U.S. Supreme Court

Kavanaugh keeps observers guessing in arguments on protections for LGBTQ workers

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Brett Kavanaugh

U.S. Supreme Court Justice Brett M. Kavanaugh.

U.S. Supreme Court Justice Brett M. Kavanaugh provided little clue to his thinking on Title VII protections for LGBTQ people during U.S. Supreme Court oral arguments Tuesday, while Justice Neil M. Gorsuch asked some questions that appeared to favor both sides.

Kavanaugh asked just one question during the two hours of oral arguments. Gorsuch, on the other hand, commented that “the textual evidence is very close” on the issue.

The National Law Journal, BuzzFeed News, the New York Times, the Washington Post, SCOTUSblog and USA Today have coverage, while How Appealing links to additional stories.

The Supreme Court is considering the reach of Title VII of the Civil Rights Act, which prohibits workplace bias “because of … sex.” Two cases are consolidated for the court to consider whether workplace discrimination because of sexual orientation is banned by the law. A third considers whether discrimination based on gender identity is banned.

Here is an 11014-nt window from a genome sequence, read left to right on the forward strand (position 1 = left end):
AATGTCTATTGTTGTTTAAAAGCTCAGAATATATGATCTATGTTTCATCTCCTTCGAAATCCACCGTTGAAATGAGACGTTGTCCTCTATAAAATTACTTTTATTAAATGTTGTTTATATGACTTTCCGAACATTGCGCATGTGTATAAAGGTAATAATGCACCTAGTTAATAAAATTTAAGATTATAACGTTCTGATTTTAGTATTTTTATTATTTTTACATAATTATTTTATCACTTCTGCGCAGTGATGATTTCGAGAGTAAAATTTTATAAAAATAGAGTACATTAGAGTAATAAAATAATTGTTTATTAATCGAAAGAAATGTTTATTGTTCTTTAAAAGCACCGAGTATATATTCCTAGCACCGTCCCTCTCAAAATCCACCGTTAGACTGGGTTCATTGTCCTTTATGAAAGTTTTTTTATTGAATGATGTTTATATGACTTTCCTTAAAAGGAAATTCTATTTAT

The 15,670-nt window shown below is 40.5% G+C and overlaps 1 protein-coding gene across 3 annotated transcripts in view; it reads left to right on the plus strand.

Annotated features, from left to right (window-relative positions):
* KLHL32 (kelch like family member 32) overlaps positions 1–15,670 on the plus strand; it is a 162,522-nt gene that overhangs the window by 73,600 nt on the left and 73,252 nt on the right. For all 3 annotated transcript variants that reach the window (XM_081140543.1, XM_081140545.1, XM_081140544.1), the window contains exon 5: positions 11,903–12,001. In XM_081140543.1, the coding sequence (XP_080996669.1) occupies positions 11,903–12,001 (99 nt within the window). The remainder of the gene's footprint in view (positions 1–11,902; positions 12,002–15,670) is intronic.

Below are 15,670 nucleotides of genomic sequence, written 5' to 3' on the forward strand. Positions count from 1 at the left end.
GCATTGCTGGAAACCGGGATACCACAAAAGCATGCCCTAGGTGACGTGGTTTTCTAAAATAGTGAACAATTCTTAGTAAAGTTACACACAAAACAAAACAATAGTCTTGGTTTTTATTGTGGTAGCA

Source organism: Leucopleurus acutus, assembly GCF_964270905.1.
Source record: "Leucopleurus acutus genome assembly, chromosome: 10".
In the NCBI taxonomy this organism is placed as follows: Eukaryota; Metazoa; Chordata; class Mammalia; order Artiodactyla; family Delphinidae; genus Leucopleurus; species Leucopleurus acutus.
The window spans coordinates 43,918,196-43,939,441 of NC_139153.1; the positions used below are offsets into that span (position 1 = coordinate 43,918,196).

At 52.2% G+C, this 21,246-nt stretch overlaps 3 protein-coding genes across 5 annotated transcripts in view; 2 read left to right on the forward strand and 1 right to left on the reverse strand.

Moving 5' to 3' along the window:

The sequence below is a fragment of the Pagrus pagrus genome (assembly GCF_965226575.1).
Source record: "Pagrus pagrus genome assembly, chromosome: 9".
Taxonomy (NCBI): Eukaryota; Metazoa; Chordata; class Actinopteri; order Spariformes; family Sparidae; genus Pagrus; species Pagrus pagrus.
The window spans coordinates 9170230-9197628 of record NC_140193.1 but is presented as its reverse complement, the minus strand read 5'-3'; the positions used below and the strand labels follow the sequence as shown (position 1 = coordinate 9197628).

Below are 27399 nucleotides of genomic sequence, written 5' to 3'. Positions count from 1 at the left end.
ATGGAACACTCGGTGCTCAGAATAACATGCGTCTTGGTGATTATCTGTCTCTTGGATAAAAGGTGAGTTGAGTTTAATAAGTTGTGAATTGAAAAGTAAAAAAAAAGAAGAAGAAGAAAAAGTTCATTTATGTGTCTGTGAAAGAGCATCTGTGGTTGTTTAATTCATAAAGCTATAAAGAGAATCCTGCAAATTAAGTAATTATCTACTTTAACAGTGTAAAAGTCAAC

Kavanaugh posed his question to Jeffrey Harris, a lawyer arguing for employers in the sexual orientation cases. He asked whether Harris was drawing a distinction between the “literal” and “ordinary” meaning of “because of sex” in cases of sex-based discrimination. Harris said he didn’t see a difference and switched to another topic.

Also questioning Harris, Gorsuch said Title VII didn’t say sex had to be a primary reason for discrimination for the law to apply. Isn’t it enough for an employee’s sex to be part of the reason for discrimination that triggers protections? he asked.

At another point, Gorsuch asked about whether the court should be concerned about “massive social upheaval” that would be caused by a decision for the plaintiffs. He questioned whether a decision in a close case was better left to Congress. “It’s a question of judicial modesty,” he said.

The consolidated cases on protections for sexual orientation are Bostock v. Clayton County, Georgia, and Altitude Express v. Zarda. The case on protections for gender identity is R.G. & G.R. Harris Funeral Homes Inc. v. EEOC.

Related article:

ABAJournal.com: “ABA amicus brief supports LGBTQ employees in Title VII discrimination cases”

Story updated Oct. 10 at 4:04 p.m. to make wording changes in references to LGBTQ people.

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